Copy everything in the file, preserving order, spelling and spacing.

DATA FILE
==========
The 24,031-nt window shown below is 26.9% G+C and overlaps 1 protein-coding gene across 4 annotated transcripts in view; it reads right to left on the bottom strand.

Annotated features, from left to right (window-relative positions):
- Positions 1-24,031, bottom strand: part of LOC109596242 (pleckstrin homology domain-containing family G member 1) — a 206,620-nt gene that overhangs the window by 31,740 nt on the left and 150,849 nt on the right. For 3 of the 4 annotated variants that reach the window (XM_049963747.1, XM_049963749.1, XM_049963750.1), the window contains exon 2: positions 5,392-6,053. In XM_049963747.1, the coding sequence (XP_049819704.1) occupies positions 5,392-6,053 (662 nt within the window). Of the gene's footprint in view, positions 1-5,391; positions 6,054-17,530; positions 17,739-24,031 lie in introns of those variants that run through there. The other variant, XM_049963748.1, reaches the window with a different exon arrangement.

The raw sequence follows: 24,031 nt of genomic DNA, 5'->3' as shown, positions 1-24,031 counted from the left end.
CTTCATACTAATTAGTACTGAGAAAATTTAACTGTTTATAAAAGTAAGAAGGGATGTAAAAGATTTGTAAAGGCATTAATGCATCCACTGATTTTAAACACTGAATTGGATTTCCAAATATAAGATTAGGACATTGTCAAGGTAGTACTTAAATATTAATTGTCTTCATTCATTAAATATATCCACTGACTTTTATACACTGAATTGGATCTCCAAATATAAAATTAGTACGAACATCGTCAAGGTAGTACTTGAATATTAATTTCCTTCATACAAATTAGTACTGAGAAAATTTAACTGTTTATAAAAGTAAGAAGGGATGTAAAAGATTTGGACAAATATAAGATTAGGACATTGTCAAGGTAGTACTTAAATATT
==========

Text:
The 24,031-nt window shown below is 26.9% G+C and overlaps 1 protein-coding gene across 4 annotated transcripts in view; it reads right to left on the bottom strand.

Annotated features, from left to right (window-relative positions):
- Positions 1-24,031, bottom strand: part of LOC109596242 (pleckstrin homology domain-containing family G member 1) — a 206,620-nt gene that overhangs the window by 31,740 nt on the left and 150,849 nt on the right. For 3 of the 4 annotated variants that reach the window (XM_049963747.1, XM_049963749.1, XM_049963750.1), the window contains exon 2: positions 5,392-6,053. In XM_049963747.1, the coding sequence (XP_049819704.1) occupies positions 5,392-6,053 (662 nt within the window). Of the gene's footprint in view, positions 1-5,391; positions 6,054-17,530; positions 17,739-24,031 lie in introns of those variants that run through there. The other variant, XM_049963748.1, reaches the window with a different exon arrangement.

The raw sequence follows: 24,031 nt of genomic DNA, 5'->3' as shown, positions 1-24,031 counted from the left end.
CTTCATACTAATTAGTACTGAGAAAATTTAACTGTTTATAAAAGTAAGAAGGGATGTAAAAGATTTGTAAAGGCATTAATGCATCCACTGATTTTAAACACTGAATTGGATTTCCAAATATAAGATTAGGACATTGTCAAGGTAGTACTTAAATATTAATTGTCTTCATTCATTAAATATATCCACTGACTTTTATACACTGAATTGGATCTCCAAATATAAAATTAGTACGAACATCGTCAAGGTAGTACTTGAATATTAATTTCCTTCATACAAATTAGTACTGAGAAAATTTAACTGTTTATAAAAGTAAGAAGGGATGTAAAAGATTTGGACAAATATAAGATTAGGACATTGTCAAGGTAGTACTTAAATATT